Individuals and businesses must report foreign financial interests — (i.e., bank accounts, securities, brokerage accounts, mutual funds, etc.) — to the IRS annually.
Disclosing Foreign Assets
United States tax laws require U.S. citizens and permanent residents to disclose foreign assets if a parties’ combined holdings exceed $10,000 at any time during the tax year. Assets are typically reported along with annual tax returns via an FBAR, or Report of Foreign Bank and Financial Accounts.
FBAR penalties start at $10,000 per return. When the IRS notifies parties of filing delinquencies, taxpayers have 90 days to file and pay up. If a taxpayer doesn’t respond within 90 days, an additional $10,000 per month is imposed on each outstanding return, triggering civil penalties that can reach a maximum of $50,000 per return. Inaccurate returns may incur penalties of 20% to 40%. Wilful failure to submit FBARs can result in civil penalties up to 75% of the unpaid tax. Taxpayers who don’t file annual tax returns are subject to audits, as well as increased penalties.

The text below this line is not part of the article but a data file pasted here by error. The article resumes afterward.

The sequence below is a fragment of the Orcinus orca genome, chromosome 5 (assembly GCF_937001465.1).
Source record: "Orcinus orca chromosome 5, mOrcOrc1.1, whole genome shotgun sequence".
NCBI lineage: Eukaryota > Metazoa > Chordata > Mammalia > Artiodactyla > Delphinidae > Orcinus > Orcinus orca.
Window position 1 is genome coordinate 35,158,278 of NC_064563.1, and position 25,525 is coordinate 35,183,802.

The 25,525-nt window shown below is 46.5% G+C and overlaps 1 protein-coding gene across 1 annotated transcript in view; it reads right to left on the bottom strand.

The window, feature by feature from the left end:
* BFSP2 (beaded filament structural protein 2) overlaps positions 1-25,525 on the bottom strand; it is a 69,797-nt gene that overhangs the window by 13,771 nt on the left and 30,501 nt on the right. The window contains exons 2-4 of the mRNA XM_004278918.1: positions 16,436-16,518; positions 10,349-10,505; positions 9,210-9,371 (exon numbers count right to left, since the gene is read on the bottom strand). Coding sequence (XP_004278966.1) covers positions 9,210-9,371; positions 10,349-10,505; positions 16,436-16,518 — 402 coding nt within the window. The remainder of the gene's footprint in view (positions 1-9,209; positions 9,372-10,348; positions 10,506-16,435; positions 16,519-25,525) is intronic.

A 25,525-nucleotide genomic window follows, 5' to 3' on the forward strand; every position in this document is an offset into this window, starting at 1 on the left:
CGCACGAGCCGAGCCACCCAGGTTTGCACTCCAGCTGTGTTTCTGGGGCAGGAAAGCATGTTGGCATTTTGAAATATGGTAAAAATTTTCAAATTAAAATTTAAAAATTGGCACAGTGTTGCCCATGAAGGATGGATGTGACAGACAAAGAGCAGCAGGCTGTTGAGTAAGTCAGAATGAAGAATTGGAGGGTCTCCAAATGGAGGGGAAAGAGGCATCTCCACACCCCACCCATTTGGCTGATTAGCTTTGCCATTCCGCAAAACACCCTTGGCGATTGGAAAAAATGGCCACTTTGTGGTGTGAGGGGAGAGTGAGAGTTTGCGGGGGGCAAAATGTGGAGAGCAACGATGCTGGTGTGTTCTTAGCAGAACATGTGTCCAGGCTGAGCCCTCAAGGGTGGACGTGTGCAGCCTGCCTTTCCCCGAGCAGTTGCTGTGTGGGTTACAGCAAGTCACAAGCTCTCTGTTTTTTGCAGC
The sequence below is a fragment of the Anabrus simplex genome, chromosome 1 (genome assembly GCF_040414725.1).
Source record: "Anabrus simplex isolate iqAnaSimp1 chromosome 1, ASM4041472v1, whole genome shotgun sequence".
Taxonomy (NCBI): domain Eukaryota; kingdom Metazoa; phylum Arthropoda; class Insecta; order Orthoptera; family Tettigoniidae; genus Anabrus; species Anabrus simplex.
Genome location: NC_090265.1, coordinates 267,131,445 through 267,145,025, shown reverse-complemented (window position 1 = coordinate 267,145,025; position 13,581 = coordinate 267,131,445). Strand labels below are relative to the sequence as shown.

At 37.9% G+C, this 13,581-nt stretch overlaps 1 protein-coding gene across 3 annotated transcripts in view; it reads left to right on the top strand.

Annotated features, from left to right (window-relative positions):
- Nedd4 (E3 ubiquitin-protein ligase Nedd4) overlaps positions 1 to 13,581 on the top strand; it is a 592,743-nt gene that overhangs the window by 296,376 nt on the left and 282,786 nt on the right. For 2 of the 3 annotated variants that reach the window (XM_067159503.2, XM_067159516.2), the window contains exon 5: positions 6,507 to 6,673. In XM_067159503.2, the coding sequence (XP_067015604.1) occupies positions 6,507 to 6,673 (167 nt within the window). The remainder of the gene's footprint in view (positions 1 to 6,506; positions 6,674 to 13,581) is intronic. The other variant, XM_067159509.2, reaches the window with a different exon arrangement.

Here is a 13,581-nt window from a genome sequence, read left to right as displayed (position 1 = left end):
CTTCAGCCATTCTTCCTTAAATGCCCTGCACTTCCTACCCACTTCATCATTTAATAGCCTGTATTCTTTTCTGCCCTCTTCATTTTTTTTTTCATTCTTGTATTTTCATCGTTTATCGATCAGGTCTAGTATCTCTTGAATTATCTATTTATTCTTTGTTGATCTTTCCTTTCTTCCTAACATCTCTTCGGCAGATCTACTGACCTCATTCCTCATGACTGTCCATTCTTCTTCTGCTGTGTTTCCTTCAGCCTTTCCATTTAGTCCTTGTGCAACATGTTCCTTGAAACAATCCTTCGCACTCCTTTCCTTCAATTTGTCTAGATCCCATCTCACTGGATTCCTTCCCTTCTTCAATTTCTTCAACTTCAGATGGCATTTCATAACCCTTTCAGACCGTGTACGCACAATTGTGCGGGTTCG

The Offshore Voluntary Disclosure Program
The IRS developed the Offshore Voluntary Disclosure Program (OVDP) to help taxpayers who owe penalties on foreign accounts. The program focuses on taxpayers who may face substantial fines or criminal charges due to willful failure to report foreign financial assets and remit proper taxes.
Reporting foreign financial holdings can be complex, especially when a taxpayer has multiple accounts. To address common concerns, the IRS published a list of ODVP questions and answers that provides valuable information on the program. The IRS encourages taxpayers to use the ODVP to get compliant.
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